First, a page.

—Bowmanites began suit at Lancaster to
oust the Dubs preacher from the Evangelical.
Church at Terre Hill.
—A bullet was fired through the store win. °
dow of David F. Wise, Lebanon, and just
missed a customer.
—Eleven-year-old Walter Jones had his legs
badly crushed while playing. on a railroad.
turn-table at York.
—Lancaster county Golden Eagles met to
arrange for the conclave of the Knights in
Lancaster City, May 9.
—Guilfoyle and Coleman, arrested in Cinein--
nati for complicacy in the Homestead poison-
ing, will be released.
—Father Duss, of Economy, says- Dr. Teed:
doesn’t run him and he doesn’t run Dr. Teed
nor care to ally with him.
-—Standing before the mirror, Edward Fish
er, a Pottsville jeweler, fired five bullets into
his body and may die..
—John Parkison, a Honeybrook m iner, was
buried under coal in a chute for an hour and
pulled out nearly dead.
—Warrants were issued in secret against
three men at Pittsburg accused of being in
the non-union poison plot.
.—Three Pittsburg houses are looking for
‘‘Adonis’’ Dixey and his players with guns:
A week’s board bill is unsettled. .
—The King’s Daughters of: Easton, gave an.
entertainment Monday night for the benefit of.
the carriers of the local papers.
—While getting a pail of water, Michael Ba--
reri fell through the ice on th e Delaware Riv-
er at Easton and was drowned.
—The body of an unknown suicide, with a
handkerchief tied tightly around the neck.
was found in a cave near Reading.
—While asleep, George W. Netz, of Phila-
delphia, jumped from a train as it stop ped in:
Reading, but was only slightly hurt.
—N. C. Barclay & Sons retired, Monday from
the Altoona Gazette publishing company; and
the Bell brothers assumed full control.
—There is a firm in Reading that makes. a.
business of cashing checks for outside work-
men every week, amounting to $15,000.
—The Philadelphia Gas Company purchased:
franchises comprising 15,000 acr es. of territory
in two townships of Allegheny county.
—The north branch of the Susquehanna Riv-
er is covered with ice a foot thick from Towan-
da to Nanticoke—a distance of €0 miles:
—A train struck the wagon in which Jacob
Lerch and a boy were driving, at Hazelton, in—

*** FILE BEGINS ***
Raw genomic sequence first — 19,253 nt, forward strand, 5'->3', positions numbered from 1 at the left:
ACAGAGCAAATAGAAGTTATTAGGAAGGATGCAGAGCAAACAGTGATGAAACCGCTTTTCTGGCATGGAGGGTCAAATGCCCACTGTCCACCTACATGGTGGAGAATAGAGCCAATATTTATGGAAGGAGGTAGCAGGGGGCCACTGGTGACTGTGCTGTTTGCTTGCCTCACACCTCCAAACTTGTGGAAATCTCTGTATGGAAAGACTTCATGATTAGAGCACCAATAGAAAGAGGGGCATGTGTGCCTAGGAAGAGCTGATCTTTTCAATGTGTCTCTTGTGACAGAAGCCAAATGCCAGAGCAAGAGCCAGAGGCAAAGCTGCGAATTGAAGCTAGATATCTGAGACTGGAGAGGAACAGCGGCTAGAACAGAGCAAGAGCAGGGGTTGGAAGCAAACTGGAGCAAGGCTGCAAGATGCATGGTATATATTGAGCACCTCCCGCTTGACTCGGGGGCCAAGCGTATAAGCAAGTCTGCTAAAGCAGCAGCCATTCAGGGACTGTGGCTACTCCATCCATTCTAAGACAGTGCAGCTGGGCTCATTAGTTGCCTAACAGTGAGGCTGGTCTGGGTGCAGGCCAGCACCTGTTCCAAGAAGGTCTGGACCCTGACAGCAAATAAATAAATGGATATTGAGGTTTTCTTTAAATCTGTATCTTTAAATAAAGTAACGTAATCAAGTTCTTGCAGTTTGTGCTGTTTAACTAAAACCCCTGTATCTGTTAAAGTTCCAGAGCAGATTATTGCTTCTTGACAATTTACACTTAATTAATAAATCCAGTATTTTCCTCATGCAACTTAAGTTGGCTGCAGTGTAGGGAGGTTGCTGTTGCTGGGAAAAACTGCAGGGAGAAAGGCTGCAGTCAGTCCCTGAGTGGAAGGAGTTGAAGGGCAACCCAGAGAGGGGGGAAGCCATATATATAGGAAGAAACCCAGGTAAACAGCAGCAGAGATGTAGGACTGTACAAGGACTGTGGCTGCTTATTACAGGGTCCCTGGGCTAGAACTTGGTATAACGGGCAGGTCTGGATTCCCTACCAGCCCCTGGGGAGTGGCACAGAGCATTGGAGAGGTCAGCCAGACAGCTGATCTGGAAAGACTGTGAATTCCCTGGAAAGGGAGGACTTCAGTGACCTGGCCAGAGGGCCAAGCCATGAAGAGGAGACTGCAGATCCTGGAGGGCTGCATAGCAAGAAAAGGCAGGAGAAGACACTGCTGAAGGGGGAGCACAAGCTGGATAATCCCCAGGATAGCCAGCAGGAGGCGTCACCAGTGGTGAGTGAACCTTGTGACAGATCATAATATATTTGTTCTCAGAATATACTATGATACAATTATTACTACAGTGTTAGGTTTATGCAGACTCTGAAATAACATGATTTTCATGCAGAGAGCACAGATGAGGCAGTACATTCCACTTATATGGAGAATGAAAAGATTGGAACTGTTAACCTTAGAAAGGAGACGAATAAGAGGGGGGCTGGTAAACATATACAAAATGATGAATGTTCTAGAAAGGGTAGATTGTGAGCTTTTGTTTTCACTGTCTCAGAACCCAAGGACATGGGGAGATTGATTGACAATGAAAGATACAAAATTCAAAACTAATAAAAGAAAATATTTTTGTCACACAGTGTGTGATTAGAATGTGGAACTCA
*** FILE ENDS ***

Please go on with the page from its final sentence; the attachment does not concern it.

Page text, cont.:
jured both severely and killed the horse.
—At the twenty-eighth annual meeting of
the Turbot Horse Protective Association, at
Watsontown, John P, Deuther was made presi.
—Burgess McLuckie and Messrs. Ross and
Diebold were released from Allegheny County
Jail under bail ranging from $23,000 to $26,000
—On the ground that skilled supervision
was lacking, Antonio Ringo, injured at Home-
stead, has sued the company for $5000 dam,
—Once convicted of torturing and robbing
“Larry” Reynolds, a hermit, Samuel and Jo-
seph Lewis were granted a new trial at T.ap-
—J. C. Blakaney, who forsnok the prineipal-
ship of the Solesbury school to dig in the
mines for his health, was instantly killed by
a fal! of coal.
—Dismissed from his school by the direc”
tors on the ground of incompetency, M. P.
county, has sued the
board for $5000 damages.
—To prevent cutting of prices the plate glass
manufacturers of the United States appointed
S. E. Wheeler, of Butler, agent to handle the
product of all factories.
—Wesley Christman, formerly assistant
marager of the Prudential Insurance Compa®
ny, was arrested at Mt. Carmel Monday on
charges of embezzlement.
—A distillery, with $1,000,000 capital, opposed
to the Whiskey Trust, isto be established at
St. Louis, with Cliff Richardson, of the Chem-
ical National Bank, at the helm.
—John Fritz, for 32 years Superintendent of
the Bethlehem Iron Works gave up that office
Monday and will become a consulting engi-
neer. Owen Seibert is his successor,
—%. J. Adams, Jr, colored, who. claimed to
be the son of a Philadelphia clergyman and
" was thought to have committed suicide in
Pittsburg, has turned up and threatens to sue
the police for false arrest.